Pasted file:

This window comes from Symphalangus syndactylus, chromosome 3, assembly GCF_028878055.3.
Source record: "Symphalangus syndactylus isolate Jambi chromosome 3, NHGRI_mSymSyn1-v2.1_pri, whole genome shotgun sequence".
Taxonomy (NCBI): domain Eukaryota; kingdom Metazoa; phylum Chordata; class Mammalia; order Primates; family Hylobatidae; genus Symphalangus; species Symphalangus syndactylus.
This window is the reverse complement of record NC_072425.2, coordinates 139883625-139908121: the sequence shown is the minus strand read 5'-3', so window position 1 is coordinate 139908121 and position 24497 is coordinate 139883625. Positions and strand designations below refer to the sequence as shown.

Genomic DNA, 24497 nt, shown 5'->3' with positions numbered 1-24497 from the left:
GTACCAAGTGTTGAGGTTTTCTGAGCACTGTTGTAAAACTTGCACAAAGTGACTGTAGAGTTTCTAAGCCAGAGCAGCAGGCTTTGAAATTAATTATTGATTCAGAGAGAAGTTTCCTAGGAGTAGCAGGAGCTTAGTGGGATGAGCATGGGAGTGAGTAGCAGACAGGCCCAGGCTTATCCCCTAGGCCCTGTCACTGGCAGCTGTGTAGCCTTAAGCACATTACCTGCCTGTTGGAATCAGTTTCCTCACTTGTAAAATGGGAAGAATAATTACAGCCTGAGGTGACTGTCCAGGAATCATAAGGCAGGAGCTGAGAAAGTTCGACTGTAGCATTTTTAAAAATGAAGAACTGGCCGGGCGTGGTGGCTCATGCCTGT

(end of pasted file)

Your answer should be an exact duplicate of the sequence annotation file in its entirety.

This window comes from Symphalangus syndactylus, chromosome 3, assembly GCF_028878055.3.
Source record: "Symphalangus syndactylus isolate Jambi chromosome 3, NHGRI_mSymSyn1-v2.1_pri, whole genome shotgun sequence".
Taxonomy (NCBI): domain Eukaryota; kingdom Metazoa; phylum Chordata; class Mammalia; order Primates; family Hylobatidae; genus Symphalangus; species Symphalangus syndactylus.
This window is the reverse complement of record NC_072425.2, coordinates 139883625-139908121: the sequence shown is the minus strand read 5'-3', so window position 1 is coordinate 139908121 and position 24497 is coordinate 139883625. Positions and strand designations below refer to the sequence as shown.

Genomic DNA, 24497 nt, shown 5'->3' with positions numbered 1-24497 from the left:
GTACCAAGTGTTGAGGTTTTCTGAGCACTGTTGTAAAACTTGCACAAAGTGACTGTAGAGTTTCTAAGCCAGAGCAGCAGGCTTTGAAATTAATTATTGATTCAGAGAGAAGTTTCCTAGGAGTAGCAGGAGCTTAGTGGGATGAGCATGGGAGTGAGTAGCAGACAGGCCCAGGCTTATCCCCTAGGCCCTGTCACTGGCAGCTGTGTAGCCTTAAGCACATTACCTGCCTGTTGGAATCAGTTTCCTCACTTGTAAAATGGGAAGAATAATTACAGCCTGAGGTGACTGTCCAGGAATCATAAGGCAGGAGCTGAGAAAGTTCGACTGTAGCATTTTTAAAAATGAAGAACTGGCCGGGCGTGGTGGCTCATGCCTGT